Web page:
T-ITaP Professional behaviours
Immerse trainees in ‘near world’ classroom simulations
Offering space for reflection, tailored feedback from expert teachers, links to current research and engaging practical teaching activities, T-ITaP courses prepare trainees for the realities of teaching in a supportive and collaborative way
Available April 2024
4 to 6 days of Intensive training and practice focusing on professional behaviours
The new T-ITaP, Professional Behaviours course has been carefully designed and tested to offer trainees opportunities to engage with authentic, level-specific classroom scenarios, receive tailored feedback from expert teachers and practice what they have learnt through role-plays, teaching demonstrations and more.
Access everything via ‘My Dashboard’
Trainees register via a secure platform to access all sessions, view feedback reports and download their certificate of completion.
ITT providers can view key data insights for whole cohorts as well as individual trainees. All resources (introductory powerpoints, discussion questions, readings, role plays, teaching demonstrations) are available via ‘My dashboard’
All content carefully linked to the Core Curriculum Framework
Module One: Reflective Practice
This module focuses on the need for trainees to develop their ability – and willingness – to constantly reflect on their practice. This may be as a result of feedback from others, especially in the early years of their career, but can also be self-directed. If they are skilled reflective practitioners, they can continually improve their effectiveness as teachers’ while avoiding creating an unmanageable workload for themselves.
Module Two: Building effective relationships with colleagues
This module focuses on the importance of building effective relationships with colleagues. It considers the nature of team working, tackling difficult situations with colleagues, as well as responsibilities for working with Teaching Assistants, cover teachers and other support staff.
Module Three: Building Effective Relationships with parents and carers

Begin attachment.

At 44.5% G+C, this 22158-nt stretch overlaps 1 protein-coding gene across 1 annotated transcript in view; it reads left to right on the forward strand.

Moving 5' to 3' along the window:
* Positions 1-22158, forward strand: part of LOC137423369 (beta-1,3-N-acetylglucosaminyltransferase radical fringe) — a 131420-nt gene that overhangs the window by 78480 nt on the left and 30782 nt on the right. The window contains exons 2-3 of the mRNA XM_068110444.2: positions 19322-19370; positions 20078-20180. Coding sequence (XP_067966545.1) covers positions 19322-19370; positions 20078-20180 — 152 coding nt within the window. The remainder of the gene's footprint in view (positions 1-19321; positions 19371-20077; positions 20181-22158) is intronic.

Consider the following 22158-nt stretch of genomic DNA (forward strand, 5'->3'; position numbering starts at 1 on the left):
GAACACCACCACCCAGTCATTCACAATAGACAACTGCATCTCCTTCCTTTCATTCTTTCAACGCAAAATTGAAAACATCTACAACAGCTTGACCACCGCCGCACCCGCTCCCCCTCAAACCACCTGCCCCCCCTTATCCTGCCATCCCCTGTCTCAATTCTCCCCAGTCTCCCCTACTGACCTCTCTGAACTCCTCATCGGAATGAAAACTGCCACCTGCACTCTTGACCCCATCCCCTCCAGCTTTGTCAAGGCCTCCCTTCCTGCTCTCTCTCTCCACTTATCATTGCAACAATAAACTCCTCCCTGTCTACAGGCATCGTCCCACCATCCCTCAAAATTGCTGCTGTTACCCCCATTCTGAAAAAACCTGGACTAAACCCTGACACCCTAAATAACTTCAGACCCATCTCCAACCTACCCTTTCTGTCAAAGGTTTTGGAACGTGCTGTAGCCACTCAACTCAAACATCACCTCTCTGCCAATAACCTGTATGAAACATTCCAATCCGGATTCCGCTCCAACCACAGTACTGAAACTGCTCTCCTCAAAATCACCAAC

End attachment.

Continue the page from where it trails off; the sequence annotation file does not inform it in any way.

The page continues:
This module looks at the importance of building effective relationships with parents and carers. The amount of contact between school and home will vary enormously, depending on circumstances and the individual needs of the child. We also look at parents’ evenings, which can be a source of anxiety for Early Careers Teachers – but don’t need to be – and also how to deal with angry parents.
Module Four: Wider School Responsibilities
This module looks at a teacher’s wider school responsibilities. This may include contractual obligations and responsibilities, discretionary contributions to the wider life of the school, and also expectations of teachers within society as a whole.
Wondering how T-ITaP works on the platform? Book a demo here
What teaching competencies are developed?
Example primary scenario
Ms Olk, your mentor, has been observing your lessons. You have been doing a lot of preparation in your own time and you believe that the lessons have been excellent. During the mid-year review with Ms Olk, you believe she is providing you with unfair comments on your lessons. Ms Olk also does not give you the chance to speak during the mid-year review
Possible response: Tell Ms Olk that it is important for you that you receive positive feedback and ask whether she might reconsider her comments
Experienced teacher feedback:
You are right. Your mentor should be supportive of your development and help you understand how to reach the necessary standards.
However, these observations need to be honest from your mentor’s point of view and reflect the practise they observed. The feedback therefore may not always be positive, and you may not always agree. Embrace the challenge and use the comments to make positive changes to your practise.
Example secondary scenario
During your first Year 10 parents’ evening you are explaining to Jack’s father that despite trying hard, his son is finding it difficult to make progress. The father turns to Jack and says, “Why can’t you be a great pupil like your brother?” You feel very uncomfortable and upset for Jack who looks like he will burst into tears.
Possible response: Shift the father’s focus and say, “Let’s look at what strategies may help Jack improve”
Experienced teacher feedback: This is a non-challenging way to positively refocus the conversation on positive strategies. It will help Jack feel safer again so that he can enter in to the conversation and hopefully either suggest ideas or be receptive to your suggestions. Whilst it may be tempting to challenge the father’s reaction it may just be that he is already cross about something else and you don’t want to cause a confrontation.